I first stumbled upon this quote over on Brad Brisco’s blog. It moves me every time I read it…
We cannot in all good conscience obey your unjust laws, because noncooperation with evil is as much a moral obligation as is cooperation with good. Throw us in jail, and we shall still love you. Bomb our homes and threaten our children, and we shall still love you. Send your hooded perpetrators of violence into our community at the midnight hour and beat us and leave us half dead, and we shall still love you. But be ye assured that we will wear you down by our capacity to suffer. One day we shall win freedom, but not only for ourselves. We shall so appeal to your heart and conscience that we shall win you in the process, and our victory will be a double victory. . .
Now there is a final reason I think that Jesus says, “Love your enemies.” It is this: that love has within it a redemptive power. And there is a power there that eventually transforms individuals. That’s why Jesus says, “Love your enemies.” Because if you hate your enemies, you have no way to redeem and to transform your enemies. But if you love your enemies, you will discover that at the very root of love is the power of redemption.
King spoke these words in a sermon called “Love Your Enemies” at Dexter Avenue Baptist Church in Montgomery Alabama.
Here’s what stuns me about these words…his audience. I’m guessing there were next to zero white people in that church. Read those words again. There is no way his audience WANTED to hear these words. There is no way that a mother who feared for the lives of her kids everyday wanted to hear these words. What about the dad who walked to work through white neighborhoods? A young man who had watched his friends be beaten and killed? What about the young black women that had been raped and beaten in the name of “White Rule?” King captured them with the first sentence then proceed to stick a very sharp point of a sharp stick inside their hearts with the TRUTH. How many of those people wanted to hear “We will wear you down with our capacity to suffer?”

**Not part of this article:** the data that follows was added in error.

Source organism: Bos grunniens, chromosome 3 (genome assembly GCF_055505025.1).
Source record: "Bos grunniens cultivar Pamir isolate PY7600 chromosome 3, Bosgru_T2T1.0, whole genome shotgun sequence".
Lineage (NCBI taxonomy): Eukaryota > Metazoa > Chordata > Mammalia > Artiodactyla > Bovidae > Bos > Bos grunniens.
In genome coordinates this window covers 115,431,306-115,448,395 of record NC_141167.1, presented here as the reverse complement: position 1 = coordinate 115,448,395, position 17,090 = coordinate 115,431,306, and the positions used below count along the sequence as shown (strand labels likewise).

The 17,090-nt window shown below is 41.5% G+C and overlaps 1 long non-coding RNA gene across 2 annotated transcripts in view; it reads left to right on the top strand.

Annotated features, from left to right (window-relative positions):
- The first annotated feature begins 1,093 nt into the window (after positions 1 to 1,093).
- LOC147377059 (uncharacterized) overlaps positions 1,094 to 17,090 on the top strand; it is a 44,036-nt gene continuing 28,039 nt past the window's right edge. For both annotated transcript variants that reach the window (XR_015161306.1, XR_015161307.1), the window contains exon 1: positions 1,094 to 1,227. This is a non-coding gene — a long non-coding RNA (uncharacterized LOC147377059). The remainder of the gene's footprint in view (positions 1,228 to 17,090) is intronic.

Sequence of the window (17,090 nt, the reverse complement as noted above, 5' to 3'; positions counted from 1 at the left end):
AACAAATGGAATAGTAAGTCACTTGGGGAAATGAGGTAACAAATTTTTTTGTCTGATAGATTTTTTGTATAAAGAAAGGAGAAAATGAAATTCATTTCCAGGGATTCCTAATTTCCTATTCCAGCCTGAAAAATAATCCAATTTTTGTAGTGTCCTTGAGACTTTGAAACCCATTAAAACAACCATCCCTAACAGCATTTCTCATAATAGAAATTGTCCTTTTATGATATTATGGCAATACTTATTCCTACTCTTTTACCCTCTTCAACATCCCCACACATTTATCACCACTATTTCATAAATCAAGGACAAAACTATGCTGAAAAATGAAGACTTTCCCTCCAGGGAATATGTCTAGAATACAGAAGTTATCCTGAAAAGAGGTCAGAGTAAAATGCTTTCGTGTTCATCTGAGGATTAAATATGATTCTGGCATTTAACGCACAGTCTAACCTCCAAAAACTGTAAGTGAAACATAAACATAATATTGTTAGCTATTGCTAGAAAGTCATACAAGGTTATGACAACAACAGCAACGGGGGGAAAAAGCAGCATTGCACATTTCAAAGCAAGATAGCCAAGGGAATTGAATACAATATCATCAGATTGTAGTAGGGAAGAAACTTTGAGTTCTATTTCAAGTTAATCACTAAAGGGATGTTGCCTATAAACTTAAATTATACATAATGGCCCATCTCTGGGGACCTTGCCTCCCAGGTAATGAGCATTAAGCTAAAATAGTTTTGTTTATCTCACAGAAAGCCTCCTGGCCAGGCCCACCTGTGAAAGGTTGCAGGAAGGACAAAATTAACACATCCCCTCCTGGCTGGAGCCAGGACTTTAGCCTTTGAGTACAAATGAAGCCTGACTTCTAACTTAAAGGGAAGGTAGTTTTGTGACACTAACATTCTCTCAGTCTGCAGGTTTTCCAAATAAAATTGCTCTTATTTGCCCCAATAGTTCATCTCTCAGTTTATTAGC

Speaking spiritual truth to audiences that NEED to hear it but don’t WANT to hear it is at the heart of good pastoral leadership. Love your enemies is a nice, pithy saying until there is a face to it. Putting faces and edges on this truth so that it can easily be understood and applied is vital for spiritual development. Smaller communities will keep us accountable. But the pastor that paints an unforgettable image of what obeying spiritual truth looks like gives that community a place to stand, a place to start. King did this not just for a church, but for a nation. “I have a dream…” gave an entire nation a clear picture of what the spiritual truth of unity COULD look like.
What almost goes forgotten 50 years later is that King spoke to both white and black audiences who did NOT want to hear this TRUTH…and neither side could stop him from speaking. King didn’t change America by himself. Those that marched, sat in courthouses wrongly accused, and put themselves at risk in places like Topeka, Little Rock, Birmingham, Selma, Atlanta, Jackson – those people were the ones that gave proof that the TRUTH was taking root and would not go away.
But the gift of a clear, compelling picture of spirituality was the fuel for the fire.
“Love your enemies” is allowing God to have the last word. King never backed away from this truth. It’s a model for those of us who speak today.